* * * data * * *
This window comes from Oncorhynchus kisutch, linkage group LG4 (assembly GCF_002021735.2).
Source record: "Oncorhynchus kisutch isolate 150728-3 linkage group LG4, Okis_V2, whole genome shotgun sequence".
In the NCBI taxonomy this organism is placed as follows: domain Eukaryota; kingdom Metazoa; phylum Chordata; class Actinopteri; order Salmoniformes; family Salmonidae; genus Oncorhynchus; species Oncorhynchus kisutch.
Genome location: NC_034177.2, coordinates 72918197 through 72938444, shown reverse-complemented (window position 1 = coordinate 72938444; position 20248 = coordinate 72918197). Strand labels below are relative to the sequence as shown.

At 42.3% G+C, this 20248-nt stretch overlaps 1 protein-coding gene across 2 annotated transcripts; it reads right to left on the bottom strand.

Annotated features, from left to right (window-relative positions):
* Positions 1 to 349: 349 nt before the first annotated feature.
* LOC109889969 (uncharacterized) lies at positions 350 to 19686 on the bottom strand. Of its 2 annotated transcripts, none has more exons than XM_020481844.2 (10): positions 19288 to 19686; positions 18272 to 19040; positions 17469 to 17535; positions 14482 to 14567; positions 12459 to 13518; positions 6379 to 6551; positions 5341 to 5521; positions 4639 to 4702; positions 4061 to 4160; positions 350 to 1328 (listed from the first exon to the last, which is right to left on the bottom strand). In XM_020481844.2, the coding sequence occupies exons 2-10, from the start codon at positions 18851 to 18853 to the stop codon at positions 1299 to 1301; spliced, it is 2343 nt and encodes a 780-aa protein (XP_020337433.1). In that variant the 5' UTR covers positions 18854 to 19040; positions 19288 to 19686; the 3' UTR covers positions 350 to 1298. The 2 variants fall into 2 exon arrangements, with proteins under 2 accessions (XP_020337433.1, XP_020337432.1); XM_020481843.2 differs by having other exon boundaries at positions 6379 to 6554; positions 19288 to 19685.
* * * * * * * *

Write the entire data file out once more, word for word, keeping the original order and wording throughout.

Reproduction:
This window comes from Oncorhynchus kisutch, linkage group LG4 (assembly GCF_002021735.2).
Source record: "Oncorhynchus kisutch isolate 150728-3 linkage group LG4, Okis_V2, whole genome shotgun sequence".
In the NCBI taxonomy this organism is placed as follows: domain Eukaryota; kingdom Metazoa; phylum Chordata; class Actinopteri; order Salmoniformes; family Salmonidae; genus Oncorhynchus; species Oncorhynchus kisutch.
Genome location: NC_034177.2, coordinates 72918197 through 72938444, shown reverse-complemented (window position 1 = coordinate 72938444; position 20248 = coordinate 72918197). Strand labels below are relative to the sequence as shown.

At 42.3% G+C, this 20248-nt stretch overlaps 1 protein-coding gene across 2 annotated transcripts; it reads right to left on the bottom strand.

Annotated features, from left to right (window-relative positions):
* Positions 1 to 349: 349 nt before the first annotated feature.
* LOC109889969 (uncharacterized) lies at positions 350 to 19686 on the bottom strand. Of its 2 annotated transcripts, none has more exons than XM_020481844.2 (10): positions 19288 to 19686; positions 18272 to 19040; positions 17469 to 17535; positions 14482 to 14567; positions 12459 to 13518; positions 6379 to 6551; positions 5341 to 5521; positions 4639 to 4702; positions 4061 to 4160; positions 350 to 1328 (listed from the first exon to the last, which is right to left on the bottom strand). In XM_020481844.2, the coding sequence occupies exons 2-10, from the start codon at positions 18851 to 18853 to the stop codon at positions 1299 to 1301; spliced, it is 2343 nt and encodes a 780-aa protein (XP_020337433.1). In that variant the 5' UTR covers positions 18854 to 19040; positions 19288 to 19686; the 3' UTR covers positions 350 to 1298. The 2 variants fall into 2 exon arrangements, with proteins under 2 accessions (XP_020337433.1, XP_020337432.1); XM_020481843.2 differs by having other exon boundaries at positions 6379 to 6554; positions 19288 to 19685.